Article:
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  • Posts

    • Thanks. With the changes in Brad and Peter, it does seem like that might have happened It's General Mobspital now lol
    • About PGP toward the end: I am in the minority many places but I enjoyed the last 2-4 years of GL including Peapack, all of the new music (I had Kati Mac albums long before GL used them.) the two good examples of story (Jammy & Otalia), outdoor work, digi-cams, product placement, etc. I read an interview with Vicky Wyndham where she talked about pitching the idea of product placement to PGP/NBC long before June 1999. Her perspective was that PGP was a natural for product placement instead of "fixed" commercials & ad space. At that time PGP "sold" more than anyone else except for cars & the burst of mobile phone companies.   This is why I remain a fan of Ellen Wheeler, Jill Lorie Hurst and other writers. I am steadfast in my belief that CBS pushed the "new production model" on GL & that they pushed a slowed-down narrative form on ATWT. Back then, there had been a LA Times article where CBS had asked the Bell Empire to create a new soap (or two) to replace "the Chantilly" soaps of ATWT & GL. Well, PGP rose up on their haunches, their back legs & fought CBS tooth & nail to prevent that. PGP prevailed to a certain degree *but* CBS indicated changes would have to be made at ATW & at GL. Since PGP no longer had their traditional position of Executive in Charge of Production (since MADD's retirement) it left Goutman & Wheeler to fight CBS on their own, not a good position.   At the end of AW, Goutman was in fine form fighting for that show, but something happened around 2004-ish where Goutman stopped being as proactive for his show. He gave a Q&A to Digest's Jen Lenhart where he indicated that he knew what was best for his show & he didn't need any fan mail, etc. Startling.
    • Pete Lemay: I learned it very quickly from Connie Ford [Ada Davis]. Connie would cut.  She was playing a very laconic woman who wasn't verbal. You'd give her a speech that went on for a page and she'd say, "What's all this?" and cut it down to one line and she would do the rest with a look. I learned it very quickly because, boy,  was she wonderful!   Pete: Years later I asked P&G's Bob Short why they even hired me when I didn't like any of the 5 or 6 shows they gave me to sample and he said that they thought everyone else would want me!   Pete about the gay story he had planned: One of the reasons I think it would have been successful is because we were very careful in the casting. We got a very good young actor, a very normal, straight, young actor. And he was very ingratiating. And also the audience had known the characters since they were toddlers. You weren’t introducing a new character saying, “Here’s a gay guy.” You were saying that this character, who they had known since he was a baby, was gay.   Pete: He was a twin. I wanted him to confide to his sister that he had just started college and had fallen in love with a boy. And they all agreed with it. It was all in the script. I had not signed the renewal of my contract yet. And once I signed it they pulled out the rug from under this story. We Love Soaps: Who was “they?” Who exactly made this decision? Harding Lemay: Procter & Gamble, probably. We Love Soaps: How did they communicate that to you? Harding Lemay: I got a call from Bob Short, who always leveled with me, saying, “We’re just not going to do it, because we don’t think the audience would appreciate it. They’d turn over to GENERAL HOSPITAL or something.”   (And, so, there went one of soaps' famous/infamous stories that was going to be done way back in the day, even further back than the story that Claire Labine pitched between Holly & Olivia in 2001. And, the first gay story had to wait for AMC's Bianca.)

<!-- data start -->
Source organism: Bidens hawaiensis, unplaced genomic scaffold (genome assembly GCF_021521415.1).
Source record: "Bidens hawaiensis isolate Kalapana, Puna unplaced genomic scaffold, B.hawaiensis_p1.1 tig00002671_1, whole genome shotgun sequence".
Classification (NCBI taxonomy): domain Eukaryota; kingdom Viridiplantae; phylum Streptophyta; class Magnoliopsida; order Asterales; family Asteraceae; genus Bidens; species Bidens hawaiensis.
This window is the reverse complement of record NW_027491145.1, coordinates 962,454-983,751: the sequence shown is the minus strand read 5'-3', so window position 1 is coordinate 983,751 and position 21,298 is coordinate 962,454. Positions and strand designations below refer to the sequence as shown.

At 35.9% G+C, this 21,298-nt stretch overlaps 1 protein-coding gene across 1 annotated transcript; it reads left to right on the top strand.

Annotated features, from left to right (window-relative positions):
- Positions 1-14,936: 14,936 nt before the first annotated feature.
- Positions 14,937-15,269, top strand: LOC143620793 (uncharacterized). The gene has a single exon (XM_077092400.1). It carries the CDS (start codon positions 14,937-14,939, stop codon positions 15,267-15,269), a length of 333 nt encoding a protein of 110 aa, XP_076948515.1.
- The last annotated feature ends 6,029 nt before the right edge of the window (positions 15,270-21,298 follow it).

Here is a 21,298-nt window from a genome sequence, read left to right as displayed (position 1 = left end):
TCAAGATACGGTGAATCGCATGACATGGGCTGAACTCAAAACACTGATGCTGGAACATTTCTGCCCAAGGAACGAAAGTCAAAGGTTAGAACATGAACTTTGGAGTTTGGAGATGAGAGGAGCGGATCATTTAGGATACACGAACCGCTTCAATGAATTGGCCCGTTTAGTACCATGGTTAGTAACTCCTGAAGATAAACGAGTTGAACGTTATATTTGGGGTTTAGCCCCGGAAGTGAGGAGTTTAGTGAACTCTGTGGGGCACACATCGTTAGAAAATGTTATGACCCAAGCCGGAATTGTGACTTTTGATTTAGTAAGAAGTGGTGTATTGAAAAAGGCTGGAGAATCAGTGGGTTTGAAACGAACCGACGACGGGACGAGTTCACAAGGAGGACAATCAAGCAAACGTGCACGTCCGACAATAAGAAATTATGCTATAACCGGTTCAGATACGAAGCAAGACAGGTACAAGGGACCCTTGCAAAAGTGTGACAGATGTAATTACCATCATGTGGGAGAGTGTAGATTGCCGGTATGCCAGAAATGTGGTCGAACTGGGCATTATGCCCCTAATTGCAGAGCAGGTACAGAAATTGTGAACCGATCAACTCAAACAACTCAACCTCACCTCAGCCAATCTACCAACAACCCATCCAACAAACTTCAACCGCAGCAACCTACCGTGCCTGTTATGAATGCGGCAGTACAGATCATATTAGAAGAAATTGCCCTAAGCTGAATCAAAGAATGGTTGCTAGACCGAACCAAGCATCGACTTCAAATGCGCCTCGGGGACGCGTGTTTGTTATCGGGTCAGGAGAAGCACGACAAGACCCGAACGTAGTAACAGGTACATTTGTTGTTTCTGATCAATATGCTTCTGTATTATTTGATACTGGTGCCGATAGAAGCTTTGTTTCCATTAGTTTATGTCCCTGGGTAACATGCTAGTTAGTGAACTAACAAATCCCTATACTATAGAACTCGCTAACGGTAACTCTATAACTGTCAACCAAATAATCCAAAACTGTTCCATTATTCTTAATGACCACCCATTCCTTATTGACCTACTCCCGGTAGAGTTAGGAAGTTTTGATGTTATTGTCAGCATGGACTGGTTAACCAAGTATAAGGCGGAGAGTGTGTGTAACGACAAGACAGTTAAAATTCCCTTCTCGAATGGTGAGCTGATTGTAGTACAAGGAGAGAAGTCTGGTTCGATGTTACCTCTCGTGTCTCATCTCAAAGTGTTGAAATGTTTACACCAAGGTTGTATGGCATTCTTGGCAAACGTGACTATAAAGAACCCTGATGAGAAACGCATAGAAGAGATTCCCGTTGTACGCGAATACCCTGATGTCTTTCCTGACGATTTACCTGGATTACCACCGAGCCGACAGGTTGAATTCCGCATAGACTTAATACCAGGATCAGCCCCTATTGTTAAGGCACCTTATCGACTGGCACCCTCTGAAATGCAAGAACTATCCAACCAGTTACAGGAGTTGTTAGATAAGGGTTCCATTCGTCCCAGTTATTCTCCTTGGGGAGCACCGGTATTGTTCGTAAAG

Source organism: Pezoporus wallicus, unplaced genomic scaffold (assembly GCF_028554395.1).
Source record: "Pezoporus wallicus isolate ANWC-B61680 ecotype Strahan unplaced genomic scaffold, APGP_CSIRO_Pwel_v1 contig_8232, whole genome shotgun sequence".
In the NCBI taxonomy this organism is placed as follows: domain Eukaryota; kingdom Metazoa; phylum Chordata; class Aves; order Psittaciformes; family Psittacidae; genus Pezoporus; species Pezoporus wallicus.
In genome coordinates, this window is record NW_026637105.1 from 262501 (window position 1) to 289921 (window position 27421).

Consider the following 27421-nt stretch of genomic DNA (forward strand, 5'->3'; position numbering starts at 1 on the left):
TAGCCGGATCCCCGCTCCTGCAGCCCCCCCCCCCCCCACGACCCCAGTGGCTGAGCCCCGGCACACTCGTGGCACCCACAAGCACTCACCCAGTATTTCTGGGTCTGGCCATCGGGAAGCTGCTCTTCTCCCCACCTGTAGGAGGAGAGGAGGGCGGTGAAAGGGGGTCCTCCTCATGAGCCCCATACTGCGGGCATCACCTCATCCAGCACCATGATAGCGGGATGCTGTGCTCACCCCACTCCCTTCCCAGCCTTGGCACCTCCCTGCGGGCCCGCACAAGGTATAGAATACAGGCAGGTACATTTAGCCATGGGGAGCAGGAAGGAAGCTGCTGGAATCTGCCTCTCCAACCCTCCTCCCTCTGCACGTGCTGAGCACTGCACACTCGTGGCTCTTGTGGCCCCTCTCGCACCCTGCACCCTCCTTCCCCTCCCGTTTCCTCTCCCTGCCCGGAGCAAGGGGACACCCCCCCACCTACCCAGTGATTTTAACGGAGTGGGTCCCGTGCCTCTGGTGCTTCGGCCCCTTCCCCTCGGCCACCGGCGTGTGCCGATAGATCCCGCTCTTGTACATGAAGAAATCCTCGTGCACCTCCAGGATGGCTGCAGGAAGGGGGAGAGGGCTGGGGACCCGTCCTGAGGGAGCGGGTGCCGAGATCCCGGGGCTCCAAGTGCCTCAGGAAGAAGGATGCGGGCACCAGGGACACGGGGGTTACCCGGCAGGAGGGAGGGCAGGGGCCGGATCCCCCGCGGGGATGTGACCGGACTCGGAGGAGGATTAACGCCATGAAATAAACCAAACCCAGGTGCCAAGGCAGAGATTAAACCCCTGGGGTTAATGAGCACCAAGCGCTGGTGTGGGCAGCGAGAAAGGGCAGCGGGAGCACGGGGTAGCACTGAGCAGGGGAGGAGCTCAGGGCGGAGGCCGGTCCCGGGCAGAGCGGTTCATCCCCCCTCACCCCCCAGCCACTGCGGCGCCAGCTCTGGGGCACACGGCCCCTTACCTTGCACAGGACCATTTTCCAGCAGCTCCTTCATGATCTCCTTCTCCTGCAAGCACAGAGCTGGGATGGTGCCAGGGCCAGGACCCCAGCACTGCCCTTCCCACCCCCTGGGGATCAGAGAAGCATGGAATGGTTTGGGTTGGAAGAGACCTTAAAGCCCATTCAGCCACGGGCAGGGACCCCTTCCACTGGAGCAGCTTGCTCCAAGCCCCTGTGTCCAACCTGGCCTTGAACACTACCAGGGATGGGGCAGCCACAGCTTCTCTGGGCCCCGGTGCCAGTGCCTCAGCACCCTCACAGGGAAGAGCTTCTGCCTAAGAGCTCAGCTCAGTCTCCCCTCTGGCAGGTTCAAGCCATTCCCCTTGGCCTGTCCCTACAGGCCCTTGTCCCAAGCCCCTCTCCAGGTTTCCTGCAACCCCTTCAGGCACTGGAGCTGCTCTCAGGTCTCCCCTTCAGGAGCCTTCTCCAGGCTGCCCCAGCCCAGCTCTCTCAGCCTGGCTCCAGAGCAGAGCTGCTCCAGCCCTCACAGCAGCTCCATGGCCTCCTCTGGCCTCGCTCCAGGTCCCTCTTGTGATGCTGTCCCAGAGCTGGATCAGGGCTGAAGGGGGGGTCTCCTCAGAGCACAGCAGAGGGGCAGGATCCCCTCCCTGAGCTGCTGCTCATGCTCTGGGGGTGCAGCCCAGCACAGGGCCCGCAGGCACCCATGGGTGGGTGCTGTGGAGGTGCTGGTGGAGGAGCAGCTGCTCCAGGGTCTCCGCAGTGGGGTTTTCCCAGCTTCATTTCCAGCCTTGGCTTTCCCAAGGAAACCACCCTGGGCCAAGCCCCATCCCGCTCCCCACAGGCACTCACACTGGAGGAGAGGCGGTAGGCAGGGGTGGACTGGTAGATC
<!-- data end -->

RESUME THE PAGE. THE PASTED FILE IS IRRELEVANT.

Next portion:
• Those of us who are very fond of Pete Lemay hear him, here, talking about P&G, about Irna Phillips, about writing plays, about writing soaps, about his personal memoir "Inside, Looking Out", about Irna being furious when he said he had no idea what soaps were, about Irna training him & Bill Bell & Agnes Nixon, about using a staff or not using one, about Doug Watson, about Connie Ford, about Susan Sullivan, about working directly *with* actors, about Beverlee, about Paul Rauch, about Anna Holbrook coming from the stage, about Anne Heche, giving several years to the show but then being too good and having to move on, about half hour shows and about hour shows, about the homosexual storyline that was planned but then dropped by P&G, about Ada having a late-in-life pregnancy where Rachel was 'there' for her, about 'Lillian Hellman's dialogue is not her best thing and neither is Arthur Miller's', about George Reinholdt & 2 other actors that were considered a problem, ... Then, in the next paragraph, those of us who adore Pete Lemay but can't stand Jill Farren Phelps have a real dilemma as Pete names her the best producer he has ever worked with! Yikes!   Yet he did not know about Frankie Frame or Maureen Bauer until the next interview he gave & he was appalled when he found out.
    • Plus Chris and Snapper were mostly MIA JLB was pregnant and could barely move about the set and had to go on early maternity leave Leslie thought she was Priscilla and was out of town for the first half of the year Vanessa had realised her ultimate goal to split Lorie and Lance, so I don't think she even had much story Basically the two big stories Bell had in 1979 which got them to #1 multiple times during that year, which was the 4 L's and Jill/Kay were done. He was pretty much starting from scratch and having to intro a bunch of new characters on top of that.   Honestly I am amazed Y&R survived it all.
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